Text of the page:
What's your general feeling on the market right now? What's going to be a really hard sell, and what are they snapping up?
We're still seeing trend-driven YA being snapped up, with the trend having morphed from paranormal romance to dystopian to sci-fi, and now to something with thriller elements. Voice- and character-driven realistic YA and middle-grade feel like really hard sells these days, with the refrain for rejections often being along the lines of "I liked X, Y, Z but just don't see this standing out." That said, I think editors really want strong, relatable, contemporary realistic novels -- with humor and heart -- so I'm hopeful we'll swing back on that. I've also been hearing that series structured as straight trilogies feel a little "done" -- editors have lots of these on their rosters -- so fresher approaches to building a series could help projects stand out.
In your opinion, how has the publishing environment changed in the last few years? Have the recent DoJ filings against major publishing houses and HMH's recent bankruptcy filing changed the playing field at all, or is it too soon to tell? What about Amazon's foray into publishing (by buying up smaller publishing houses and starting their own house)?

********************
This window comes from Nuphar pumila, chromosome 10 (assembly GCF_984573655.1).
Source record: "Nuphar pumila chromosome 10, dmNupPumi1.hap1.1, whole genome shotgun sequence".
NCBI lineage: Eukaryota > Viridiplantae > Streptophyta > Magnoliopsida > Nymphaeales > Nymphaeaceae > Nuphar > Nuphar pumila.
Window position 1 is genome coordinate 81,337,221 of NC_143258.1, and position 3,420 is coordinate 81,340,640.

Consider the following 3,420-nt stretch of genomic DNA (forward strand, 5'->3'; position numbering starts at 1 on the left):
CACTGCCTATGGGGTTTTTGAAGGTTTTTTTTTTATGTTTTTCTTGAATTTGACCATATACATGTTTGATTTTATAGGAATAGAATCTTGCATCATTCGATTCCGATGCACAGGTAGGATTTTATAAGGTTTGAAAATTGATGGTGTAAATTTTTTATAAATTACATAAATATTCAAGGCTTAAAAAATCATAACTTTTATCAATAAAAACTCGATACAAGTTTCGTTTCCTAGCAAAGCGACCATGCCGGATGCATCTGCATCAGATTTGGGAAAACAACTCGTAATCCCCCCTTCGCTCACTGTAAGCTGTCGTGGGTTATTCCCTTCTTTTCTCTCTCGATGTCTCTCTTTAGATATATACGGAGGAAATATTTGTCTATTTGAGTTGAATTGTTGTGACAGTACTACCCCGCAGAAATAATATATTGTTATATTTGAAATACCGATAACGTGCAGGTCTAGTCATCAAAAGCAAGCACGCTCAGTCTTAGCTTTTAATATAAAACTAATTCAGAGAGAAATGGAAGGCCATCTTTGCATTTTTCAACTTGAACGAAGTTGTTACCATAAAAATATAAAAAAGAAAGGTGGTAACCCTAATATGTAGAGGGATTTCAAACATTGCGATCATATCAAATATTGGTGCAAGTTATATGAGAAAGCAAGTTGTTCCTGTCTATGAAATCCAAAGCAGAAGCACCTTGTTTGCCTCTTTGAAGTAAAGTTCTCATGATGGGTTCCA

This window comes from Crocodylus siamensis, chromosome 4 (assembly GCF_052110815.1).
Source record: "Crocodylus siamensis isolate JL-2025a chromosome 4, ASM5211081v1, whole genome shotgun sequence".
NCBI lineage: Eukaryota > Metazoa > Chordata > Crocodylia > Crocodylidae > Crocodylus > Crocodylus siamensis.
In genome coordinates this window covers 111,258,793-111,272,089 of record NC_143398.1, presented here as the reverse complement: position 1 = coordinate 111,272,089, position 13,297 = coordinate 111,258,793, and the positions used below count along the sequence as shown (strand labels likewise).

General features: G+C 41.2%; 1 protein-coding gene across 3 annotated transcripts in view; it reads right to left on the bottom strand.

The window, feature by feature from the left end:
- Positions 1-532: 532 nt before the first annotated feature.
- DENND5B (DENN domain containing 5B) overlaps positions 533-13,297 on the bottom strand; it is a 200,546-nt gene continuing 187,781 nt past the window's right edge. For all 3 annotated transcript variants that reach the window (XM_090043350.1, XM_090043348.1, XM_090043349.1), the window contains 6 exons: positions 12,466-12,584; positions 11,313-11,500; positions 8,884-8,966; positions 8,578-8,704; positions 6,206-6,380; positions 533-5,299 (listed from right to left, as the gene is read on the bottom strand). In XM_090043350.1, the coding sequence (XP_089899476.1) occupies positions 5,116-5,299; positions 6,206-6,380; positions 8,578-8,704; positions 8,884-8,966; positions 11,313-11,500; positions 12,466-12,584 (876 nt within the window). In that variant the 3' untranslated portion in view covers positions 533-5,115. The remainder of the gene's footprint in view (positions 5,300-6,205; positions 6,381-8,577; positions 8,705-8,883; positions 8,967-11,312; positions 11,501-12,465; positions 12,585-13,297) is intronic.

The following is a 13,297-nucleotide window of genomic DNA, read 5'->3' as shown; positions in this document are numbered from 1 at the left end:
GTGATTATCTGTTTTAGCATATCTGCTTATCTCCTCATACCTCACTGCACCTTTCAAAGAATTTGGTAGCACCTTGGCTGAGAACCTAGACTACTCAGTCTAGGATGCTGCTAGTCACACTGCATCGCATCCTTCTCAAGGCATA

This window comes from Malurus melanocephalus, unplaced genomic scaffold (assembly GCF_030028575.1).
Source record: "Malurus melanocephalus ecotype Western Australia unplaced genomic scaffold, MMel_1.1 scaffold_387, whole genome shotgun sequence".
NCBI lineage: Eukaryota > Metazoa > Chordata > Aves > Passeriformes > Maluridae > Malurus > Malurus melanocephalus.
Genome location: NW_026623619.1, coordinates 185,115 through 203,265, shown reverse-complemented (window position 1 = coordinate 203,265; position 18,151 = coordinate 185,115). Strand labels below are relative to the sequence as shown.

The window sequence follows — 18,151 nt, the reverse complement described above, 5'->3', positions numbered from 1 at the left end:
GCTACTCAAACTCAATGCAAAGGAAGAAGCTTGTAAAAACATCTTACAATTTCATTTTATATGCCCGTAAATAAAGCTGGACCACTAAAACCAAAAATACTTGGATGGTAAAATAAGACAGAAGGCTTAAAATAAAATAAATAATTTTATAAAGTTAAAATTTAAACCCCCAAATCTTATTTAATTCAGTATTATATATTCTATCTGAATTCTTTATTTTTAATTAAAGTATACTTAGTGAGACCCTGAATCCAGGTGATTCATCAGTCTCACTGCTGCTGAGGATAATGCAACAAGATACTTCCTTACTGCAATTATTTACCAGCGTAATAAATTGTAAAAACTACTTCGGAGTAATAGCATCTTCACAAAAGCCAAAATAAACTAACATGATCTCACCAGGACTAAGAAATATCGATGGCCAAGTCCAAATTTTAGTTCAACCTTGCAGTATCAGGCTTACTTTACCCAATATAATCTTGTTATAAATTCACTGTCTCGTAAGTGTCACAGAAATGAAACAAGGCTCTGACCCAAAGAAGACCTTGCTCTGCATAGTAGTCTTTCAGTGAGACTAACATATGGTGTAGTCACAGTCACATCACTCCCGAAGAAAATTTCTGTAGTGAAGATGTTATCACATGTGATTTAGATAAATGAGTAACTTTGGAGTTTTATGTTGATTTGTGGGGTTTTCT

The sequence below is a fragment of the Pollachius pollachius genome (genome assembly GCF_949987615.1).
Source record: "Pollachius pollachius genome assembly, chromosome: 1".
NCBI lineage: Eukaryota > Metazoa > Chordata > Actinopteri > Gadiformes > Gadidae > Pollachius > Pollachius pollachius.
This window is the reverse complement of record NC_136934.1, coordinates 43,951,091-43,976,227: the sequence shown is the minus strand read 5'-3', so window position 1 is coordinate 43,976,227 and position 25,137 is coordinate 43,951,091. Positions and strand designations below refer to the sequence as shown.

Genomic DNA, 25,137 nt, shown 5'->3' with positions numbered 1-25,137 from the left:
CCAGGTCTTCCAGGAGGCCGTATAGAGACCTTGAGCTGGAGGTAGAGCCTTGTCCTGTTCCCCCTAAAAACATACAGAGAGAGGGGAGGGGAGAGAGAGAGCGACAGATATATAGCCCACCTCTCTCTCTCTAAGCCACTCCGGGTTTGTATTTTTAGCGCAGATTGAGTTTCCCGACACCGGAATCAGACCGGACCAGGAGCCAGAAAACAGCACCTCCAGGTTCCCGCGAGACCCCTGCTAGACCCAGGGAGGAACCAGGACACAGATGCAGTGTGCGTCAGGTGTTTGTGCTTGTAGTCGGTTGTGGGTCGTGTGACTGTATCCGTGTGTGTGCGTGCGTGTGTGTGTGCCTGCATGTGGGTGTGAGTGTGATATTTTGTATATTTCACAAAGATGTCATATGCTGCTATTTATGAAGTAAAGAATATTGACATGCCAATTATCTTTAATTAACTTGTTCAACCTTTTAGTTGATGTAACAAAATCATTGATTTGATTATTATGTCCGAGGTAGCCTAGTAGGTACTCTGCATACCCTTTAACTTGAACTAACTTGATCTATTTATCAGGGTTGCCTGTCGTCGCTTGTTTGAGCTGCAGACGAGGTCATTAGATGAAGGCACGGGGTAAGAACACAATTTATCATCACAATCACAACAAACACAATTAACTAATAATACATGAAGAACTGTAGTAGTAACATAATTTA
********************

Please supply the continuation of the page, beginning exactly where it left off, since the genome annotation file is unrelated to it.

The "rise of e-books" (deserves quotes, don't you think?) and developments you mention are changing the landscape, no doubt. I think our culture is engaged, via the DoJ filings in particular, in what will be a long-term discussion about the value, protection, and consumption of books as intellectual property. It's exciting to be working in books in this moment. The debate is unfolding, the way we come to and consume books is changing, and while I try to keep abreast of all that, I also try to keep in perspective that what goes into book-making: the author's vision and craft, her collaboration with a publishing team which helps polish and promote the work, and the work's reception by a community of readers which really is connected like never before (book bloggers, critics, reviewers, librarians, teachers, parents, children) -- that's the process I'm proud to be a part of, and where (I think no matter where the cultural discussion leads) the author/agent relationship really dwells.
Do you think we're moving beyond print/ebooks in trade publishing? Will we see more "enhanced" books in the future?